MP3 Compression or Bad Mastering?

When I heard Jay-Z and Kanye’s “Murder to Excellence” on the radio and internet, the song sounded muffled.  The cymbals aren’t crisp.  The entire song, including the vocals, sounds like it’s coming out of bad speakers.  I figured maybe the spectral range of the song was too broad for mp3 compression and it was losing the high frequency detail.  I wanted to hear the real thing, so I bought the CD to get a good copy of the song.  Here’s what I got.  It’s the WAV file of Murder to Excellence from the Watch the Throne CD.

poorly mastered song

Murder to Excellence WAV file

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Dropbox Hashing

If you add a file to your Dropbox folder that already exists on Dropbox’s servers, you don’t have to send the file.  They just mark the existing file as also being owned by you.  In fact, Dropbox works on files in 4 MB chunks, so if you modify a large file and most of it remains unchanged, they only need you to upload any 4 MB chunks that changed and don’t already exist somewhere else on Dropbox.  A lot of people are amazed or confused by this technology.  How can Dropbox’s server and your computer know that two 4 MB chunks are the same without comparing them side-by-side? Continue reading

Dropbox International Performance

I recently attended this:

Dropbox: International Performance

Come hear about several recent and future improvements to Dropbox’s international performance. Dropbox Engineer, Nipunn Koorapati, will talk about the Dropbox server architecture as well as recent optimizations to the client-server protocol for small and large files focused on our high latency international users.

We face international performance challenges at Offroad too, with systems in Switzerland and the US.  We have fairly high bandwidth between the sites, but the high round-trip times (latency) leads to problems. Continue reading

Buy Computers This Year

This year’s CES offers some exciting developments in computing.  But first, isn’t it odd that all these products are released just after Christmas?  Maybe it’s because Christmas is more about stores clearing shelves of unsold inventory at the end of the year.  Obligatory gifting customs lead people to buy discounted junk for others.  Stuff that they wouldn’t otherwise want for themselves.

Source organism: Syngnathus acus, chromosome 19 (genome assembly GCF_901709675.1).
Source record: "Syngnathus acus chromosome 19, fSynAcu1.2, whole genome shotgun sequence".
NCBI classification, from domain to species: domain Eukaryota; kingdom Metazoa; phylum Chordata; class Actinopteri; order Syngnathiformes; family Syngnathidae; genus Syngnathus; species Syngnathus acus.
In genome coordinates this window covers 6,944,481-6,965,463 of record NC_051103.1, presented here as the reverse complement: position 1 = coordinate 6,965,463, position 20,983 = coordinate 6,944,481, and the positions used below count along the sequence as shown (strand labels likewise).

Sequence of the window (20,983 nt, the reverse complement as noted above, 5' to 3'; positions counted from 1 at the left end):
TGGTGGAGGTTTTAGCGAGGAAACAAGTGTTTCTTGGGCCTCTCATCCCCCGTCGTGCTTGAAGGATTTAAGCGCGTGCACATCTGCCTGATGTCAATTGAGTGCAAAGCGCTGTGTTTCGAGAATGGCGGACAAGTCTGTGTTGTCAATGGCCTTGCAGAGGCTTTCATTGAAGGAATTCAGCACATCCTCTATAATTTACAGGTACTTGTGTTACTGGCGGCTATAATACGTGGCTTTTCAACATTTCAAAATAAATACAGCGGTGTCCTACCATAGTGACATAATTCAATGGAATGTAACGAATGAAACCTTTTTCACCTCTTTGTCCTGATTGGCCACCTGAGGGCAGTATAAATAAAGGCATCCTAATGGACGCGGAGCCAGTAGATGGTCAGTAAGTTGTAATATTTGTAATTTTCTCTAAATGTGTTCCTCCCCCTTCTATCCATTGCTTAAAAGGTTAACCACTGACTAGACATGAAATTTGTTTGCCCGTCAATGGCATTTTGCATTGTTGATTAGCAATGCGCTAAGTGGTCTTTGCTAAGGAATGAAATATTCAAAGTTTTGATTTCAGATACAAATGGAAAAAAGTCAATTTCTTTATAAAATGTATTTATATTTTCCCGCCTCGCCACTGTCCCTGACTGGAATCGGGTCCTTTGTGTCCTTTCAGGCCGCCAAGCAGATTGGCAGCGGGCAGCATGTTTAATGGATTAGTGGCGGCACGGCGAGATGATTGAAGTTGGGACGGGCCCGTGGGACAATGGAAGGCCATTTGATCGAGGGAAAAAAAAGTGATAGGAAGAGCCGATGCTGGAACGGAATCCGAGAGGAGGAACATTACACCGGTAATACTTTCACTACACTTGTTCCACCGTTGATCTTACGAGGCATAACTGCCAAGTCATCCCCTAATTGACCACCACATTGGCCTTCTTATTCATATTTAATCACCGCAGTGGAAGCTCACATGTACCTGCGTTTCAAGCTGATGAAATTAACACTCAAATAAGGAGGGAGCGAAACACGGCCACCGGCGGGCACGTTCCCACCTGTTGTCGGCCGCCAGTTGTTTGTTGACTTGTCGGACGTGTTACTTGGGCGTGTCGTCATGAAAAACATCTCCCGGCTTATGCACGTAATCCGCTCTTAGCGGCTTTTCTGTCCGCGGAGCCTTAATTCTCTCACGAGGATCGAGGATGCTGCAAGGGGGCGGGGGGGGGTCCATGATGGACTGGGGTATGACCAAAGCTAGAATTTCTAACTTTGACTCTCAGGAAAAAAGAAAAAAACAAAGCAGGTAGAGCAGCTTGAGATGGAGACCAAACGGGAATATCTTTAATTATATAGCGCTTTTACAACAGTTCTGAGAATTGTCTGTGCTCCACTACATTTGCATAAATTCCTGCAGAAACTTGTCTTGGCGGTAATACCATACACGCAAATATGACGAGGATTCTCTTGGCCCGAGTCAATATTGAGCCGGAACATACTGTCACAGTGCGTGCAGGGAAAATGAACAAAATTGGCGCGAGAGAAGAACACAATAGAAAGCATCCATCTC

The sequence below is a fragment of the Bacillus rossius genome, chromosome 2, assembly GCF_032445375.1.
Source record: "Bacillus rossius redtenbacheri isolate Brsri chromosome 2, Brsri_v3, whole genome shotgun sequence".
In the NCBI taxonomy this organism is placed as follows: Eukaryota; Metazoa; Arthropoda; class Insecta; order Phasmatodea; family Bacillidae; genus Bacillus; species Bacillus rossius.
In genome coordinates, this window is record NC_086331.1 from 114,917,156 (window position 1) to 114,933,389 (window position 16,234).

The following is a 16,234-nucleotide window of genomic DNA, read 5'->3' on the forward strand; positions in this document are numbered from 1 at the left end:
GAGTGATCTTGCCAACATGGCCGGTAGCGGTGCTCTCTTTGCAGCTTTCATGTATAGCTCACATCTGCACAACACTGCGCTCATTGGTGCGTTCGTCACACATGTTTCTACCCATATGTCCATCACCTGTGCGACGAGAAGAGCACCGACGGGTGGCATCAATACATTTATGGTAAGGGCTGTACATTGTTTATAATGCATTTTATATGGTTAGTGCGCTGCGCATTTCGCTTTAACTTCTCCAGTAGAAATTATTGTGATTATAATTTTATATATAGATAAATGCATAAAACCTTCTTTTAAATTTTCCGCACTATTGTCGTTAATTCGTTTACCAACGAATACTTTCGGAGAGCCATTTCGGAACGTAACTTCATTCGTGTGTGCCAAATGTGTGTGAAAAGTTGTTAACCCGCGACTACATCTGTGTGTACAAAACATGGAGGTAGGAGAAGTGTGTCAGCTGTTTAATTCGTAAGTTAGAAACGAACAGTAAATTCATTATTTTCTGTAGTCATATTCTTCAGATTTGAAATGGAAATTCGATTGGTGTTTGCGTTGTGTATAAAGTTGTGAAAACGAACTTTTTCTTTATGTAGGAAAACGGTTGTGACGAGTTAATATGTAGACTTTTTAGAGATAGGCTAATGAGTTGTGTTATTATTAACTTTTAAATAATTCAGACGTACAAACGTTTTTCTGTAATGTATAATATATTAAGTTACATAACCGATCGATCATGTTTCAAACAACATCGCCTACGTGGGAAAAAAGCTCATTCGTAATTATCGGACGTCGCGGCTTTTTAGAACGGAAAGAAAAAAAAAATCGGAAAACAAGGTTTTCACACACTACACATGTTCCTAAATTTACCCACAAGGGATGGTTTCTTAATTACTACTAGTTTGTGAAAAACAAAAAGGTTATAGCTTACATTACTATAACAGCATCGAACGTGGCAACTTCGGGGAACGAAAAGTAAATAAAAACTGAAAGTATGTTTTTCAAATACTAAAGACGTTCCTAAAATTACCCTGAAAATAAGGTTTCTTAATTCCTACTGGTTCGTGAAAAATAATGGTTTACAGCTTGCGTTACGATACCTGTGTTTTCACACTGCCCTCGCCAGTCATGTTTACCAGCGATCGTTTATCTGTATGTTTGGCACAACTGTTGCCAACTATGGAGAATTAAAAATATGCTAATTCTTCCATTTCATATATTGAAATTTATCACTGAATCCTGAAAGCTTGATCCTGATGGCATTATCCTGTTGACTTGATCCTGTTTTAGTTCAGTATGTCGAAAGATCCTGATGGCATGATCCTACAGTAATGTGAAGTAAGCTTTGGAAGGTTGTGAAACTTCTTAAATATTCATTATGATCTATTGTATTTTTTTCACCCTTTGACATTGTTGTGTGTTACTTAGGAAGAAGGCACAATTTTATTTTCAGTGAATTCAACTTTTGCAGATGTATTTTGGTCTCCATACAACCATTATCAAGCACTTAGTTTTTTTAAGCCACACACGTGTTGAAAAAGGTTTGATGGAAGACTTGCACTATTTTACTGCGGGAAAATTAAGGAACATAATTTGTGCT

I’ve held off new computer purchases for a long time, waiting for the 14nm chips from Intel.  They’re over a year late, which is understandable considering how amazing they are.  One can only imagine the internal dynamics at Intel, where the management and marketing team want to adhere to a long-term schedule of improvements while the scientists and engineers can only guess how long it will take to develop cutting-edge technology.

Here are the reasons I think 2015 is a good year to upgrade computers:

  • 14nm chips offer reduced power consumption, which means longer battery life, less heat, quieter fans or no fans.  It seems like it’s just another size in a long progression, …45, 32, 22, 14. But this time the performance change will feel like a breath of fresh air, the same way that 64-bit chips alleviated maximum RAM issues or SSD’s solved storage seek times.  And note that a 15W quad-core chip compared to a 45W dual-core chip is going to use even less than 1/3 the power to run a single thread because the power rating is for all the cores.
  • Screens are finally being marketed in terms of resolution.  I even saw a laptop screen quoted in megapixels.  I’ve always said monitors should be evaluated on megapixels and camera sensors on size.  Maybe we just had to max out practical screen sizes and camera sensor resolutions before shifting attention to the other factor.
  • vPro will make remote management of computers much easier.  With it, I can reinstall an OS at the office from across the ocean.
  • The AES-NI (Advanced Encryption Standard New Instructions) should reduce processor workload.  Even if you don’t encrypt all your data, you probably use https, VPN’s, WPA, or something else that uses AES encryption.
  • The Intel Compute Stick is fun.  Imagine the possibilities offered by a computer so small, low powered and inexpensive.  You could have a solar powered computer on your roof.  A computer in your car.  A computer attached to each TV (for people who still use TV’s!).  Sure, all that was possible before with the Raspberry Pi or by turning a smartphone into a PC, but that required effort.

Last year, a new laptop made little sense when compared to a 4 year old laptop.  With similar weight and processor performance, you would get a worse screen, better battery life, and better video performance.  It made more sense to buy a used laptop, throw in an SSD and clean the dust off its heat sinks.  I’m using a 6 year old Precision M6400 and my only complaints are weight and fan noise under heavy load.

I’m recommending the new Intel NUCs with Broadwell chips and the Dell XPS 13.  Personally, I’m going to hold off on a laptop upgrade until the 14nm chips make it into a Precision mobile workstation since I want two hard drives, more built-in ports, and a 15″ or 17″ screen (yeah, screen size also matters a bit).